Pens, pencils, books, notebooks, paints, plasticine for molding, a pencil case and other stationery cost her $33, the schoolbag $20 and clothes $65.

In Georgian schools all first graders receive a present from the Ministry of Education – a miniature ‘book computer’ with downloaded learning materials.

Though the textbooks for public schools are also provided free of charge by the Ministry of Education, Nino chose to buy new ones for Mate.

“At school they give the children books that have already been in use, and insist that the children should not spoil them by writing in them or rumpling them. I believe a kid should enjoy their books without experiencing any pressure,” Nino says.

The textbooks for elementary grades cost $3-7.

“The bulk of our clients are the parents of the kids who attend private schools. The parents of kids in public schools also come, since the books that are being handed out in schools are to be returned intact. But the books wear out anyway, no matter how careful you are. Then a kid gets penalty points and subsequently an even more worn out book,” a seller at a bookshop says.

The average price of a special notebook, a supplement to every textbook, is about $3. The minimum price for a schoolbag is about $20. The sellers note that this year bags that are on wheels are in high demand, and costs $30-35.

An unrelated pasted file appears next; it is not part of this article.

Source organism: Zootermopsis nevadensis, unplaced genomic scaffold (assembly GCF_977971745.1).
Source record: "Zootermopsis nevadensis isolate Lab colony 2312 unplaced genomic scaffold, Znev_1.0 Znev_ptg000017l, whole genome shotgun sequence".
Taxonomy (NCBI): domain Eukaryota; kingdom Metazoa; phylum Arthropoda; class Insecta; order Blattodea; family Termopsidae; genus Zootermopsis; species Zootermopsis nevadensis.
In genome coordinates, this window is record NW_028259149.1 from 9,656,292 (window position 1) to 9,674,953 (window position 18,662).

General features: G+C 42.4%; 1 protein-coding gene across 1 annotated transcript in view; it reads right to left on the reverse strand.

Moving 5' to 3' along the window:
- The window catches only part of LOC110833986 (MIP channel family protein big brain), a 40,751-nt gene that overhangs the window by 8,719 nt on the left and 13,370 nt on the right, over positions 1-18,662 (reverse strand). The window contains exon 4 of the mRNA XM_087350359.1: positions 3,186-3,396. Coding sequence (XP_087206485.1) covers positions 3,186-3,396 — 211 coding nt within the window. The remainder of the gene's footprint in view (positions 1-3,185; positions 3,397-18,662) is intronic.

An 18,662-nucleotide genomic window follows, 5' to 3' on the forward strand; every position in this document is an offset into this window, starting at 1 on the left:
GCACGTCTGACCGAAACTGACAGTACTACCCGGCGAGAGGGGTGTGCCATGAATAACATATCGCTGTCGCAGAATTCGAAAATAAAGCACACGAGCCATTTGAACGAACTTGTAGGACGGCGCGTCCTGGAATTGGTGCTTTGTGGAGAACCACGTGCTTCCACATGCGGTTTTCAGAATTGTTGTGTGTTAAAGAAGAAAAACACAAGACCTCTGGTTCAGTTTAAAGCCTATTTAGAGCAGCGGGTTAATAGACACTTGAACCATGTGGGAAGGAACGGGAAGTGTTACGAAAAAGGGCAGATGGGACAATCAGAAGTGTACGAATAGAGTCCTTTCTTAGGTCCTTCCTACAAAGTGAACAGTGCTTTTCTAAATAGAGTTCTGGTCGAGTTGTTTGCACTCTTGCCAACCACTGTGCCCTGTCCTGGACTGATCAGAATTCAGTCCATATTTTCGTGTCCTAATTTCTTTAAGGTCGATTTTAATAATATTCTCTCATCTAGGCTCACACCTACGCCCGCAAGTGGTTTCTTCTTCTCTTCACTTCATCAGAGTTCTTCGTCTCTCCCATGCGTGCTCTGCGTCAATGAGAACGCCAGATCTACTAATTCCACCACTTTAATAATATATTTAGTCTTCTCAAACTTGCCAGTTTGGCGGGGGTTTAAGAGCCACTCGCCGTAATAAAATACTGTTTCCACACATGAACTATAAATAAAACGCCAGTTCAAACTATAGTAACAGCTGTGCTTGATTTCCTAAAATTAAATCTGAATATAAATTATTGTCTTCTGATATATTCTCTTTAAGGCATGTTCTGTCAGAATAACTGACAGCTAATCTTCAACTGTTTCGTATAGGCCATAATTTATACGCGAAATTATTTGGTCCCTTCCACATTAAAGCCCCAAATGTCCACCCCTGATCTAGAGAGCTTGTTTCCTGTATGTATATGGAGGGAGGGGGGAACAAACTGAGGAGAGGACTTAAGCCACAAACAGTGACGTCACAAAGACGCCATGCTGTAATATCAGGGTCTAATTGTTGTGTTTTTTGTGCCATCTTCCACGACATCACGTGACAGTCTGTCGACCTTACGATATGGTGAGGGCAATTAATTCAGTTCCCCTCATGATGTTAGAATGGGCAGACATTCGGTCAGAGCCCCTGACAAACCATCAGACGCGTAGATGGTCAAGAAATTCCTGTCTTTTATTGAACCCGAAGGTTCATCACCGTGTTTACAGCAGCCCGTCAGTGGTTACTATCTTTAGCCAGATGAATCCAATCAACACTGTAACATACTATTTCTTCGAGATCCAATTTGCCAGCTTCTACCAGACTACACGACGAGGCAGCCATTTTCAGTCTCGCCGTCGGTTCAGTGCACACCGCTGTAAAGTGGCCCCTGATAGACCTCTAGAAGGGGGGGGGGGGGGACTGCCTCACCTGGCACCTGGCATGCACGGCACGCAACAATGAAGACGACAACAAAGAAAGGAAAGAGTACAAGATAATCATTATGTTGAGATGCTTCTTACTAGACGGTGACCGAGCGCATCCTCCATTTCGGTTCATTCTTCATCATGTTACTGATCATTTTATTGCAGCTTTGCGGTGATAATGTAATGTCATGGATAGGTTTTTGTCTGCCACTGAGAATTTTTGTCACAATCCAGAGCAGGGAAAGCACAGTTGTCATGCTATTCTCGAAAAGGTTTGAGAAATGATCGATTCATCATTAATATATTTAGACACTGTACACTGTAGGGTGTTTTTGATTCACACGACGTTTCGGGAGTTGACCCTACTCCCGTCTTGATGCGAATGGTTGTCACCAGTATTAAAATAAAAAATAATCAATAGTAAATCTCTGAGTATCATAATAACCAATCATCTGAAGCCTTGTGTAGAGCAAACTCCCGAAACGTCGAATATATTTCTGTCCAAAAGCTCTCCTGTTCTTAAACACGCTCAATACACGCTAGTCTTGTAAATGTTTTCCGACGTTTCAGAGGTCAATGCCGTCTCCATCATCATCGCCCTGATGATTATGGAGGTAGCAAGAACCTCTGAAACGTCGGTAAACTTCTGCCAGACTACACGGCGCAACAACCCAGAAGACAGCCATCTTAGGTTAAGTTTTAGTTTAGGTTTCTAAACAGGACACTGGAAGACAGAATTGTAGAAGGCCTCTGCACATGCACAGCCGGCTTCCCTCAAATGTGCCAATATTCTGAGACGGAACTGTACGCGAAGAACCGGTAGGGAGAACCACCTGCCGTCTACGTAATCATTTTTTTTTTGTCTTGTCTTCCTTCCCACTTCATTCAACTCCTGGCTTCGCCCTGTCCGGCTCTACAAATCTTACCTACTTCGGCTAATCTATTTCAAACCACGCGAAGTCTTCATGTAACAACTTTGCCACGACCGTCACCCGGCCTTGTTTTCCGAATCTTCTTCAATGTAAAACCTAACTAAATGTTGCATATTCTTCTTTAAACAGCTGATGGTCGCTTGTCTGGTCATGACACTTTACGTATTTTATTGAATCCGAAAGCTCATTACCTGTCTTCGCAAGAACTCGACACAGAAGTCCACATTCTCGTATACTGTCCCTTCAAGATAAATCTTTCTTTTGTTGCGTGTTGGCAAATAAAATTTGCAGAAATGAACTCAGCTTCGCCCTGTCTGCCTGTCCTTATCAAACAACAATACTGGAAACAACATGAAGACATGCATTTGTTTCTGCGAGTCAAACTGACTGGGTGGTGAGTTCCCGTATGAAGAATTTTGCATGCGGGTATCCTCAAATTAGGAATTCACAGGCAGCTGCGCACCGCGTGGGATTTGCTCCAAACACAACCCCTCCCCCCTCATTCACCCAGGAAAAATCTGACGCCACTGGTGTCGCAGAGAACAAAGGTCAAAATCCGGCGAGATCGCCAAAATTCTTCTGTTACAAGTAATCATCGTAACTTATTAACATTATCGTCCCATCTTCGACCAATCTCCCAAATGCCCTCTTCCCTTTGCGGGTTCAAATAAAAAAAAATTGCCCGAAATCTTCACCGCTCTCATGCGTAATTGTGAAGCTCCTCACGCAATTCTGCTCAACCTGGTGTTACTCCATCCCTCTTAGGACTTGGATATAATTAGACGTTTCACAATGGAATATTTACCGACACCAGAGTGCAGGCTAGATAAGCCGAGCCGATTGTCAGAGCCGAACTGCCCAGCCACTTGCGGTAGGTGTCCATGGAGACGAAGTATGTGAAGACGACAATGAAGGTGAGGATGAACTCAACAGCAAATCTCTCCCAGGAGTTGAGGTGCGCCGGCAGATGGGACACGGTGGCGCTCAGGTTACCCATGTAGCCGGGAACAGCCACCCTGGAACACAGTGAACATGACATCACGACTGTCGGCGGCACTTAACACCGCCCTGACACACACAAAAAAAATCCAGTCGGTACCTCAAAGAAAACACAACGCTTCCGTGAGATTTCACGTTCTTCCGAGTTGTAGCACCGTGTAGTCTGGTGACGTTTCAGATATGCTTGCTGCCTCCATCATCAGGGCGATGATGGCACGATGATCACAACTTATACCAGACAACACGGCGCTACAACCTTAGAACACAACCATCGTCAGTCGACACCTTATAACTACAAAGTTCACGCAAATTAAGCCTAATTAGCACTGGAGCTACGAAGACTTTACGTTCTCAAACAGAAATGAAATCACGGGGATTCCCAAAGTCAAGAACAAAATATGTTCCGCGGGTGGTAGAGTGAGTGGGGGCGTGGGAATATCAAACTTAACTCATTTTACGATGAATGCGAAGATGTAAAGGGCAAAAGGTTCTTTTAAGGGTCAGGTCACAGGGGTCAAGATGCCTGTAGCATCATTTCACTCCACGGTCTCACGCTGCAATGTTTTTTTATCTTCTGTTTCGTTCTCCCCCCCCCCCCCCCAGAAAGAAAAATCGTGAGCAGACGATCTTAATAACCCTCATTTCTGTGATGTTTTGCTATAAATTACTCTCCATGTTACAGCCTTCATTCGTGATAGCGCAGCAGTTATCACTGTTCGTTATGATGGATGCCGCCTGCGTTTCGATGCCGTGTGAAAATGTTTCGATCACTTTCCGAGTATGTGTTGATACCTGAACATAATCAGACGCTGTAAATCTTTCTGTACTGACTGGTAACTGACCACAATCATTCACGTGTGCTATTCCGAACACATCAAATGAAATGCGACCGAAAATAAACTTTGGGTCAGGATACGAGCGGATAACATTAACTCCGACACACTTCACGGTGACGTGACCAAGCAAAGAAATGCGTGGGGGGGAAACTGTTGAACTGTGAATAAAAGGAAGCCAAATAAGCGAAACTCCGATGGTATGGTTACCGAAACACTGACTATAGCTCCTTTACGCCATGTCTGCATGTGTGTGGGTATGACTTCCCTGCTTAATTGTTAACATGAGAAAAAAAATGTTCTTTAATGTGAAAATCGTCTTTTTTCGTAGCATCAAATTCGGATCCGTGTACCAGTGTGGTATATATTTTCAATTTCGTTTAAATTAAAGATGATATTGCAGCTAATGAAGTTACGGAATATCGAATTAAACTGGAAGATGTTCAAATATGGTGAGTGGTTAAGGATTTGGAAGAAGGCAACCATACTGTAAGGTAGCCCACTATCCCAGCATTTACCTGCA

With schoolbags getting heavier every year and weighing no less than 5 kilograms, the wheels are a help indeed. Some parents found a solution by buying two of every textbook, one for school and one for home. But not every family can afford paying extra for making a schoolbag less heavy.

Alexander Djedjelava from the Ministry of Education claims that heavy schoolbags are one of the most serious problems his ministry is working on. Using paper for textbooks that will make it weigh less and the introduction of electronic books are viewed as possible solutions.

“We are developing a project in cooperation with Microsoft and others. Obviously, every family will make their own choice regarding electronic books for their kids. But having an alternative is a must in the 21st century,” Djedjelava said.

In Georgia, the school year starts on 15 September, and new statistics have yet to become available. In 2016, 61 000 kids were admitted to the first grade, of which 53 000 were in public schools and 8 000 in private ones.


In South Ossetia, 798 children have become first graders this year. In all, there are 53 schools in the republic.

Preparing a boy for school modestly will cost his family around $300. The sum includes a suit, 2 shirts, shoes, sportswear, a schoolbag, paint, colored pencils, stationery, craft accessories. The cost does not allow for quality clothes. Natural leather and an absence of synthetics increases the price to $500.

Most families buy orthopedic bags that cost around $70. A dress, a bow and an apron for a girl will save the family up to $50. It takes about 80 dollars to buy all the necessary text- and activity books for a first-grader.

But all the pupils in South Ossetia are entitled to a free breakfast – a bun and a cup of compote or kissel. A Full lunch is available for those who stay in the day-care centers.